Everyone knows CAUSTIC->RINSE->CITRIC->RINSE for tanks. But what if you could just turn on a light switch instead? UV could make it that easy.
Given his background in analytical chemistry and toxicology, Alex Farren, founder and CEO of Bluemorph UV, thought the same thing. He was familiar with the disinfection power of UV light and saw the potential to make tank sanitation more efficient and less labour intensive. This year, Bluemorph UV’s tank sterilization system became commercially available and has been piloted in a number of wineries including Jackson Family Wines, Francis Ford Coppola Winery, Constellation Brands, and Hall Wines.
Wine Business Monthly reported on the results of these trials in their October issue and it made me want to learn more. So I called up Alex Farren of Bluemorph UV and Julien Gervreau of Jackson Family Wines.
Alex claims that their UV system can reduce the amount of water used in tank cleaning and sanitation by up to 80%. This is accomplished by replacing a typical caustic/citric rinse cycle with a hot water wash followed by UV sanitation. In the real-world demonstrations, Dan Botelho of Jackson Family Wines told Wine Business Monthly that they reduced water use in tank cleaning by 70%, or about 950,000 litres per year.
UV Sanitation Effectiveness
Part of the pilot project with wineries was side-by-side comparisons of the Bluemorph UV approach (hot water + UV) with traditional approaches including: caustic/citric, caustic/PAA, steam, and ozone. In all cases, the performance of the UV system was comparable or better than the traditional alternative. Even with spray balls and other tank features, the tests indicate that there is enough reflection within the tank to sanitize directly-shaded areas.
Wine Business Monthly published some of the data, and Alex was generous enough to share results with Water & Wine so those that are interested can get in touch with me to see more.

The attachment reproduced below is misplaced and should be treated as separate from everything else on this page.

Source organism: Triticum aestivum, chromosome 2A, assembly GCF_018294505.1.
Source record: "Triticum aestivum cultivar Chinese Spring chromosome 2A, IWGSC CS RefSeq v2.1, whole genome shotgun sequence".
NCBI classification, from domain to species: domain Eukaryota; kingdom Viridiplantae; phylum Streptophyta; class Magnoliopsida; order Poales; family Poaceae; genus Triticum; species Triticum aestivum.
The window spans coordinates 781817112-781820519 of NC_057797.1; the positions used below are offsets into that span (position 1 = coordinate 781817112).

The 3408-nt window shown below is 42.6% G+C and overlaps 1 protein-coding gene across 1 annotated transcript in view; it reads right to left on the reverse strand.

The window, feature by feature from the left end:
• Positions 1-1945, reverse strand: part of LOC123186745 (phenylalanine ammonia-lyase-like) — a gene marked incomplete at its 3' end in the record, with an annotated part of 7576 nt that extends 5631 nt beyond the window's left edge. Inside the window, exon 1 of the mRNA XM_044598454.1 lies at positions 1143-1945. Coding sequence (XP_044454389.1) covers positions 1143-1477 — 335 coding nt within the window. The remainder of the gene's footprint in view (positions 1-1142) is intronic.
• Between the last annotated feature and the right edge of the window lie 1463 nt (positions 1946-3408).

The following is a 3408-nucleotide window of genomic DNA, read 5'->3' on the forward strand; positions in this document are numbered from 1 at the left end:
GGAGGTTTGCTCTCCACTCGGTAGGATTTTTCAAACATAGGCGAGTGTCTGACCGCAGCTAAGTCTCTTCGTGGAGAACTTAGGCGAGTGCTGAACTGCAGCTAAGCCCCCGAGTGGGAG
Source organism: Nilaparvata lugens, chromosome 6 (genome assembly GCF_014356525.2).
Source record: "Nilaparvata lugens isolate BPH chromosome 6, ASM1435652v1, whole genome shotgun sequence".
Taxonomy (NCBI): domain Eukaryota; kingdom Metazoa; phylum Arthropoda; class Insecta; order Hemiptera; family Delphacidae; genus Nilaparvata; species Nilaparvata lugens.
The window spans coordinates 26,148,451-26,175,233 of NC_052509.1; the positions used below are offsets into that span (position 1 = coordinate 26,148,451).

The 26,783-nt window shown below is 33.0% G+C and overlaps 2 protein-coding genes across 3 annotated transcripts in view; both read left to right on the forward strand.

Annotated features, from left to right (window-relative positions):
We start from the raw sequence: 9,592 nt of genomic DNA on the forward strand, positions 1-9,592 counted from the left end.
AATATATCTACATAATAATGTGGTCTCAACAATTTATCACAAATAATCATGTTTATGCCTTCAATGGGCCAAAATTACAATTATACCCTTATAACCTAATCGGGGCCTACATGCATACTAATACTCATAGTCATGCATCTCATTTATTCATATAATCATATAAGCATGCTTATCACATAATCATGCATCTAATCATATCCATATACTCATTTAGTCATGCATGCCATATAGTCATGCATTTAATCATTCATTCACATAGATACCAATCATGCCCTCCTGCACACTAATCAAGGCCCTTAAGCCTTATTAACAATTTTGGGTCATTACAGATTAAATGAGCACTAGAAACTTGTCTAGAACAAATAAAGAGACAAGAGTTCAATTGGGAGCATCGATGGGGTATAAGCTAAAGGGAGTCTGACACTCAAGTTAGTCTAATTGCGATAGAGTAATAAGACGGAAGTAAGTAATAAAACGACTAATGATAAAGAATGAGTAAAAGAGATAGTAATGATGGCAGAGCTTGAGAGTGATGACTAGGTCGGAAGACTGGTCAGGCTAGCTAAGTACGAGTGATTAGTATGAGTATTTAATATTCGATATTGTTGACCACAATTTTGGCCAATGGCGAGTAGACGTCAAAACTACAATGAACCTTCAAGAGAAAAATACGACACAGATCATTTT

The one factor that does impact performance is the presence of organic material or tartrates. Basically, the tank needs to be clear for the UV to do its job. In some cases this will mean that more washing is required than the recommended hot water rinse. I spoke with Julien Gervreau from Jackson Family Wines and while they are still washing all of their tanks with traditional methods, the Bluemorph UV system is used for sanitation in about 75% of their tanks.
Once you bring light bulbs into the equation, especially in an environment like a winery where things get banged around, you’re bound to have trouble. Or at least you’d think so. But none of the wineries had any issues during the trials and don’t feel there is a big risk involved.
It helps that the unit includes a water-proof case for electronics and a protective casing with rubber and springs that was designed by the Tom Beard Company, a well-respected and experienced producer of equipment for wineries. Confidence in their track record was actually a key factor for Jackson Family Wines’ decision to purchase the system.
Ease of use was also a big selling point for the wineries. After the hot water rinse, the UV system slides in the bottom tank door. Then all that needs to be done is pull a string to lock it in place, key in the tank number, and let it do its thing. The system is programmed to remember different tank sizes and characteristics so there’s no guess work as to cycle times.
The UV system currently available is designed for larger wineries and can handle tanks from 1,500 gallons up to 250,000 gallons. This unit costs US$49,500, but Bluemorph UV is developing a smaller unit for tanks less than 6,000 gallons and is planning to launch a unit for barrels next year.
In terms of payback, in addition to the water savings, Gervreau figures Jackson Family Wines reduced tank cleaning labour requirements by about 60% and electricity by 50%. Factoring in maintenance and the occasional broken bulb they are looking at a 3.5 year payback.
Do you have any questions about the Bluemorph UV system? Use the comments below to continue the discussion.